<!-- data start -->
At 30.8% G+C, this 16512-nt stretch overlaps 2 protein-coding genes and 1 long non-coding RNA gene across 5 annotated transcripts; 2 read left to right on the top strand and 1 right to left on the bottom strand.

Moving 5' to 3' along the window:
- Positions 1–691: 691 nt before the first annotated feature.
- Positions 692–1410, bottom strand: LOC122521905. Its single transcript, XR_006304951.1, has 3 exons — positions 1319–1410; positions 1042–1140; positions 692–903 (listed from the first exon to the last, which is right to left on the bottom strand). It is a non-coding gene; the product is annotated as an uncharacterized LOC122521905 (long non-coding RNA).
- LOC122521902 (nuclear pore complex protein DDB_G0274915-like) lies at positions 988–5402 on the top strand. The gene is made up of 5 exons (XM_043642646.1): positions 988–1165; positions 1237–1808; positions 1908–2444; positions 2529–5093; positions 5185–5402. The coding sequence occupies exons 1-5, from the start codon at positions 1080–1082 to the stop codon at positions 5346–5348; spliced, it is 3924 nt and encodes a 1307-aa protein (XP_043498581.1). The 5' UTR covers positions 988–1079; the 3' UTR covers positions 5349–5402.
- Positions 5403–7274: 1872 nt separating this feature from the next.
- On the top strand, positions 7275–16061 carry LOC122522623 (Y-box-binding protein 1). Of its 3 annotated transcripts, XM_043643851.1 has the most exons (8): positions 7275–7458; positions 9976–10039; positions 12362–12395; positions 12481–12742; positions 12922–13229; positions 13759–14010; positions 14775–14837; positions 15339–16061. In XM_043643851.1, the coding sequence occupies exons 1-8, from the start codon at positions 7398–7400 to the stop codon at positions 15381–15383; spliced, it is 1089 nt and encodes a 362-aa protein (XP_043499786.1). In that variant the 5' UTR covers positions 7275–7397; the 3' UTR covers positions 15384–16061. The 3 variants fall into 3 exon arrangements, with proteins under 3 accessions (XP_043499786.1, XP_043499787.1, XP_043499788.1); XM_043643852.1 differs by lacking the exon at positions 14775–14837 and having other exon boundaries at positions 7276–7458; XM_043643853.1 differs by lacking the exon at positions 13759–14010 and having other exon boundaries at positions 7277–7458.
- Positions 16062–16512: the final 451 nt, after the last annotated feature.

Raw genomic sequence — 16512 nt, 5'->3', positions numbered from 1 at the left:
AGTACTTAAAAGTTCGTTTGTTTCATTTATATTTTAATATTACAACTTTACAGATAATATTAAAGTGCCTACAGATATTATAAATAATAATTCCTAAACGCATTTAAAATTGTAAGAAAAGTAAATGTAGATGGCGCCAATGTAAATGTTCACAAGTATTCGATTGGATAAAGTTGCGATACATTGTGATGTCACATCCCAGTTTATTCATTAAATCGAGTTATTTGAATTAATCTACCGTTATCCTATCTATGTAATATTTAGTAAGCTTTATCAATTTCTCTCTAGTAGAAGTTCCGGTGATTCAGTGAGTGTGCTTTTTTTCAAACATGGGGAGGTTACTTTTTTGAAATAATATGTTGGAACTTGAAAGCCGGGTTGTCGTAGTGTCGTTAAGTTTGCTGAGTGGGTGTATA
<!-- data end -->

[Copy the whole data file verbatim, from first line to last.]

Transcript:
At 30.8% G+C, this 16512-nt stretch overlaps 2 protein-coding genes and 1 long non-coding RNA gene across 5 annotated transcripts; 2 read left to right on the top strand and 1 right to left on the bottom strand.

Moving 5' to 3' along the window:
- Positions 1–691: 691 nt before the first annotated feature.
- Positions 692–1410, bottom strand: LOC122521905. Its single transcript, XR_006304951.1, has 3 exons — positions 1319–1410; positions 1042–1140; positions 692–903 (listed from the first exon to the last, which is right to left on the bottom strand). It is a non-coding gene; the product is annotated as an uncharacterized LOC122521905 (long non-coding RNA).
- LOC122521902 (nuclear pore complex protein DDB_G0274915-like) lies at positions 988–5402 on the top strand. The gene is made up of 5 exons (XM_043642646.1): positions 988–1165; positions 1237–1808; positions 1908–2444; positions 2529–5093; positions 5185–5402. The coding sequence occupies exons 1-5, from the start codon at positions 1080–1082 to the stop codon at positions 5346–5348; spliced, it is 3924 nt and encodes a 1307-aa protein (XP_043498581.1). The 5' UTR covers positions 988–1079; the 3' UTR covers positions 5349–5402.
- Positions 5403–7274: 1872 nt separating this feature from the next.
- On the top strand, positions 7275–16061 carry LOC122522623 (Y-box-binding protein 1). Of its 3 annotated transcripts, XM_043643851.1 has the most exons (8): positions 7275–7458; positions 9976–10039; positions 12362–12395; positions 12481–12742; positions 12922–13229; positions 13759–14010; positions 14775–14837; positions 15339–16061. In XM_043643851.1, the coding sequence occupies exons 1-8, from the start codon at positions 7398–7400 to the stop codon at positions 15381–15383; spliced, it is 1089 nt and encodes a 362-aa protein (XP_043499786.1). In that variant the 5' UTR covers positions 7275–7397; the 3' UTR covers positions 15384–16061. The 3 variants fall into 3 exon arrangements, with proteins under 3 accessions (XP_043499786.1, XP_043499787.1, XP_043499788.1); XM_043643852.1 differs by lacking the exon at positions 14775–14837 and having other exon boundaries at positions 7276–7458; XM_043643853.1 differs by lacking the exon at positions 13759–14010 and having other exon boundaries at positions 7277–7458.
- Positions 16062–16512: the final 451 nt, after the last annotated feature.

Raw genomic sequence — 16512 nt, 5'->3', positions numbered from 1 at the left:
AGTACTTAAAAGTTCGTTTGTTTCATTTATATTTTAATATTACAACTTTACAGATAATATTAAAGTGCCTACAGATATTATAAATAATAATTCCTAAACGCATTTAAAATTGTAAGAAAAGTAAATGTAGATGGCGCCAATGTAAATGTTCACAAGTATTCGATTGGATAAAGTTGCGATACATTGTGATGTCACATCCCAGTTTATTCATTAAATCGAGTTATTTGAATTAATCTACCGTTATCCTATCTATGTAATATTTAGTAAGCTTTATCAATTTCTCTCTAGTAGAAGTTCCGGTGATTCAGTGAGTGTGCTTTTTTTCAAACATGGGGAGGTTACTTTTTTGAAATAATATGTTGGAACTTGAAAGCCGGGTTGTCGTAGTGTCGTTAAGTTTGCTGAGTGGGTGTATA